Major owners of copyright materials -- including movie studios, record labels, software and entertainment companies -- all routinely use "sniffers" (technology that detects patterns of computer use that are consistent with downloading and sharing movies, songs and other content). The interests of these copyright owners are protected by trade and advocacy organizations like the MPAA and RIAA.
The MPAA (Motion Picture Association of America) is an advocacy organization that represents the American motion picture, home video and television industries. The association supports strong legal protection of audio/visual works and fights copyright infringement around the world. It promotes the adoption of more protective federal copyright legislation, and also seeks to educate students, parents and teachers about copyright protection and awareness. More information is available at its website. See:
The RIAA (Recording Industry Association of America) is a trade association that represents the U.S. recording industry. Its stated mission is to assist the recording industry to thrive, which includes advocating for changes in the federal copyright laws, and taking action to protect copyrights against piracy and infringement. The RIAA has been very active in attempting to monitor and stop illegal music down-loading on campuses. See:
Based on its estimates, RIAA believes that the U.S. recording industry loses hundreds of millions of dollars through unlawful downloading of music, and that college campuses are a hotbed of infringement. According to RIAA's statistics, "more than half of the nation's college students frequently download music and movies illegally through unlicensed P2P networks." As a result, the RIAA in the past few years has stepped up its efforts to address piracy on campuses -- by suing suspected infringers, and by seeking the cooperation of university administrators in controlling infringement. RIAA has also advocated in Congress for legislation that would require universities to adopt technological measures to block or curb peer-to-peer file sharing. The RIAA's website explains its legal positions and the actions it is taking to stop infringing use of music recordings on campuses.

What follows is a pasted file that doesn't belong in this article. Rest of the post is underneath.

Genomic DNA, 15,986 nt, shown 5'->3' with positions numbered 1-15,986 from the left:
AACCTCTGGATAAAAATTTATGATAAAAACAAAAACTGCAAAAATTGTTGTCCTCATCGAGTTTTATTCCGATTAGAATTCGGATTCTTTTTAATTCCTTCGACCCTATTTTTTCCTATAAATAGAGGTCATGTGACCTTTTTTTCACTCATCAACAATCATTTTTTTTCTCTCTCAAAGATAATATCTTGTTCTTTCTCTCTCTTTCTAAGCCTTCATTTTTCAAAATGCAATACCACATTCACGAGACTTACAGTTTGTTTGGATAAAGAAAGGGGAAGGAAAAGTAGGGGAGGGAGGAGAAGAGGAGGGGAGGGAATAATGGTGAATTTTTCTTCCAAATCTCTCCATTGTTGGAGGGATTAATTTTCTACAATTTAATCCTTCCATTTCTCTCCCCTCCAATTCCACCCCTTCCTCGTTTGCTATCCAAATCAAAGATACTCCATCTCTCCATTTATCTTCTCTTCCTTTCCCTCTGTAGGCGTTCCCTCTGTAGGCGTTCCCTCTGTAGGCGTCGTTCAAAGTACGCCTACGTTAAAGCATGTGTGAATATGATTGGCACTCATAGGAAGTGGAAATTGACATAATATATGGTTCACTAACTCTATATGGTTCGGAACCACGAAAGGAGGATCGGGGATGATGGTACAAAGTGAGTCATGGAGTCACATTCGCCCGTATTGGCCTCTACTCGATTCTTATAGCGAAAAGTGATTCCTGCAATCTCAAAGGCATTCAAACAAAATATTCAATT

Record companies have licensed digital partners that offer download and subscription services, including legitimate peer-to-peer and pod-casting services. The About Copyright page contains links to several legal sites, many of them offering free media downloads.
Some P2P applications can quickly use up your computer's available bandwidth quota and can degrade your computer's performance. The constant transfer between users of content-rich files (such as movies or music) can over-burden the University's network system and cause slowdowns or disruptions in service. Computer viruses can be spread via P2P file sharing over the Internet. To protect yourself, update your anti-virus programs regularly and make sure that your P2P applications do not permit outsiders to access to your computer's storage or computing capabilities.
Personal information that is stored in your computer files may unintentionally be made available to others by installing and running a file-sharing application that includes spyware. Some P2P applications make your computer accessible as a computing or storage resource for use by outside entities, including file-sharing networks. Make sure that you know which files and data your P2P application can access and make available to others.
How can I disable P2P file sharing configurations and prevent uploading to other users?
The UA web page provides information about computer security and links to sites with helpful information.
See the copyright information links provided through The University of Arizona home page, at "Security, Privacy and Copyright" (bottom of the page). The Office of Student Computing Resources (OSCR) About Copyright page contains up-to-date information on copyright and file sharing issues, as well as links to informational sites and a variety of legal downloading sites.